Hamilton County commissioners are downplaying Cincinnati city manager Harry Black's announcement that Greater Cincinnati Water Works will no longer share certain administrative functions with the Metropolitan Sewer District.
Black sent a memo to the mayor and council this week saying the savings weren't what were originally promised.
Commission president Greg Hartmann agrees. “MSD has claimed savings from this merger in the past two years of $10 million. We at the county have repeatedly requested documentation of those savings; how they were being tracked. But those requests have not been responded to.”
Hartmann asked the county administrator and MSD monitors to look at the savings and what effect de-coupling the two entities will have on ratepayers.
Other commissioners, including Todd Portune, are echoing his concerns. “When this was first announced several years ago, that the city was looking to merge the two, I raised a number of questions,” Portune says.
“Why was that important and what savings would that generate? And where would that leave us in terms of upper management at MSD if they ever became de-coupled?”
Portune calls the original coupling a "unilateral action" by the city. “Now here we are years later after that work was done and the city’s now making another unilateral decision and we’re going to have to pick up the pieces.”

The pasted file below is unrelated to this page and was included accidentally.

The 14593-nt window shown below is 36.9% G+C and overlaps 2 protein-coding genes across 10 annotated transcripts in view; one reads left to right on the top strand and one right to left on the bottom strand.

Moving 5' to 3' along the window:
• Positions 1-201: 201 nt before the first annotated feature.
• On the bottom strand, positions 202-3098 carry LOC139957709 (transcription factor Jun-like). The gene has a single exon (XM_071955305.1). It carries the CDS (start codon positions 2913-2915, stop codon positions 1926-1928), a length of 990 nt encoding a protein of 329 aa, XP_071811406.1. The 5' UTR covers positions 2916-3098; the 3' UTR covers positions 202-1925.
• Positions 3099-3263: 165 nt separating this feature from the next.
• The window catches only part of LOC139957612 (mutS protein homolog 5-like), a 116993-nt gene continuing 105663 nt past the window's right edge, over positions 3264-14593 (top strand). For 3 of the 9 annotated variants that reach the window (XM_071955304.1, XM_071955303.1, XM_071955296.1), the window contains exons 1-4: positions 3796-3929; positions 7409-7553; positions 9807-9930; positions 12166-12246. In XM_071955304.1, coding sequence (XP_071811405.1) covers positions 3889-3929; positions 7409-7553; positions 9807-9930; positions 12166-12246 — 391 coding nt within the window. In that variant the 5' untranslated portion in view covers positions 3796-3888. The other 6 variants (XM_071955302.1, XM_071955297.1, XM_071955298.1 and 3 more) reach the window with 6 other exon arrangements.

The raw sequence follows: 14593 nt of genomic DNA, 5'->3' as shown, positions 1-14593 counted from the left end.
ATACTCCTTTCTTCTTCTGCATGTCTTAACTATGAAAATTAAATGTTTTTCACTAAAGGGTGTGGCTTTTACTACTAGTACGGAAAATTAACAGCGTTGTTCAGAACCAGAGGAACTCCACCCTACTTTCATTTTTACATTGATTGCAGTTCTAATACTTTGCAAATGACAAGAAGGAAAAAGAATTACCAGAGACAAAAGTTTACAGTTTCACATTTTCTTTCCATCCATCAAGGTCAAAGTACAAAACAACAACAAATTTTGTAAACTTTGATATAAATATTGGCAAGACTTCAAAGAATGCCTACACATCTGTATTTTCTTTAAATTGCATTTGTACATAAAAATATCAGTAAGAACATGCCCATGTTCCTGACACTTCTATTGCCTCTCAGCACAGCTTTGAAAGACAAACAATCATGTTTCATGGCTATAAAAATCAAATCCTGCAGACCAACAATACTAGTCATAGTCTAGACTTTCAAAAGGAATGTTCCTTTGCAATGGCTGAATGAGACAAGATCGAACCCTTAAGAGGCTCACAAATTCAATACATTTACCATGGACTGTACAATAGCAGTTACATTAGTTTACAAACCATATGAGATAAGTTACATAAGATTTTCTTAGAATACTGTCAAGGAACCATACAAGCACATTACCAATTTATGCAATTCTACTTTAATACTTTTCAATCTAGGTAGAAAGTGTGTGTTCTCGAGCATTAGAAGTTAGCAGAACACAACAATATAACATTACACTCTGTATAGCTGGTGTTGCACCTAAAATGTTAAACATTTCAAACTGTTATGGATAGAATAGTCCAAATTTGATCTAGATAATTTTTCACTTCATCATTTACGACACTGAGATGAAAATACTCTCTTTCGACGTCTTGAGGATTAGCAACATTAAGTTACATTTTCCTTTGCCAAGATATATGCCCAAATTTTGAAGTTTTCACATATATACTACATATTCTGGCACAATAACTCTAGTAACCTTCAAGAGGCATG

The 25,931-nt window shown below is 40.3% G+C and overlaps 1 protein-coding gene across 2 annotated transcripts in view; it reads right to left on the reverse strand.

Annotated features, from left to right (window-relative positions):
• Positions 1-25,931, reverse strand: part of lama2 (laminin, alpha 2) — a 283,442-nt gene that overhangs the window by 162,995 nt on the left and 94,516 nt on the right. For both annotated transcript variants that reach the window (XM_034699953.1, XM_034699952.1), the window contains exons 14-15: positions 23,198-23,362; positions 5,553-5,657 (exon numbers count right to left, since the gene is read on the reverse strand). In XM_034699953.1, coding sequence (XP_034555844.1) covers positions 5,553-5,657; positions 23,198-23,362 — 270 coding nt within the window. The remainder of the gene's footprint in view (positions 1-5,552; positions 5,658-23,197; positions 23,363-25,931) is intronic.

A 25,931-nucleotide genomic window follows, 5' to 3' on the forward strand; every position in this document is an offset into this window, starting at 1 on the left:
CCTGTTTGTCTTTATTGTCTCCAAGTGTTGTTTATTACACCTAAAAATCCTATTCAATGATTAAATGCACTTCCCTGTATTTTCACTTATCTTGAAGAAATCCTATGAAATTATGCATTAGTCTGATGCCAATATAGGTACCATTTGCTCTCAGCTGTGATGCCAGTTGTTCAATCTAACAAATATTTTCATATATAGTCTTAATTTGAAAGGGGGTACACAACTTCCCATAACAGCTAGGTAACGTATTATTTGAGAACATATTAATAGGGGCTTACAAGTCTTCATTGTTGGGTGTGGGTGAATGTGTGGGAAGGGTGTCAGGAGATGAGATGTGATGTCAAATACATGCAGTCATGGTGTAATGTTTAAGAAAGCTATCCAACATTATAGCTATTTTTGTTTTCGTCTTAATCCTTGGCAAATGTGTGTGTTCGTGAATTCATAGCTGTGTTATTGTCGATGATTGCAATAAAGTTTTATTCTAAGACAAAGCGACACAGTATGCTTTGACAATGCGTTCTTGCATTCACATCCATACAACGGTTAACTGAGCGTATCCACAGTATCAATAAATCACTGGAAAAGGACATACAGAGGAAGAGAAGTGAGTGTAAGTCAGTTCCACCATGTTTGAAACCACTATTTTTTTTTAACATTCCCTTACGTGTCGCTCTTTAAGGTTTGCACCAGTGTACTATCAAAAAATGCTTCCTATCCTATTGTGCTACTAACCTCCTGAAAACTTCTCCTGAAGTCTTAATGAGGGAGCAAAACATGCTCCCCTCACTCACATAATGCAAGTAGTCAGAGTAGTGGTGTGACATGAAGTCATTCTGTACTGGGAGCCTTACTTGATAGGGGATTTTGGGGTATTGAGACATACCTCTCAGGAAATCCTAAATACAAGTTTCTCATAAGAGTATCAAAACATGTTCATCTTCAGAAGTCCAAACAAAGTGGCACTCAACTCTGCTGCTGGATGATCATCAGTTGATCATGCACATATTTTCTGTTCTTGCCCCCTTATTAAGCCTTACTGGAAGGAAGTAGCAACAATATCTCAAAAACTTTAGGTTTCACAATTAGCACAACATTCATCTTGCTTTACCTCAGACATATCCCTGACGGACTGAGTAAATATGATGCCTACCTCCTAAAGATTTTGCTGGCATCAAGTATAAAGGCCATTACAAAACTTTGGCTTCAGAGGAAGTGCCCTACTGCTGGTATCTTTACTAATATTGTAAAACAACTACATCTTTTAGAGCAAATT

Portune says he wants to know what the management structure at MSD will be like, and if Water Works will get to keep the employees with the most experience.
Commissioner Chris Monzel says he had reservations from the start over the projected savings. “I’d heard folks within the departments having concerns on how it would work out, and just the frustrations that were happening over the past couple of years in that kind of system of both MSD and Water Works sharing an organization structure.”
Monzel says the break up doesn't really surprise him. But he says he doesn't think it will affect other plans to share services between the county and the city.
“MSD, by itself, is a shared project. We’re also trying to look at other opportunities," he says.
Monzel says he's been working with Council member Amy Murray and Mayor Cranley to come up with some quick ideas that utilize both county and city services.
Monzel says both sides should strive to share services and cut costs to benefit taxpayers.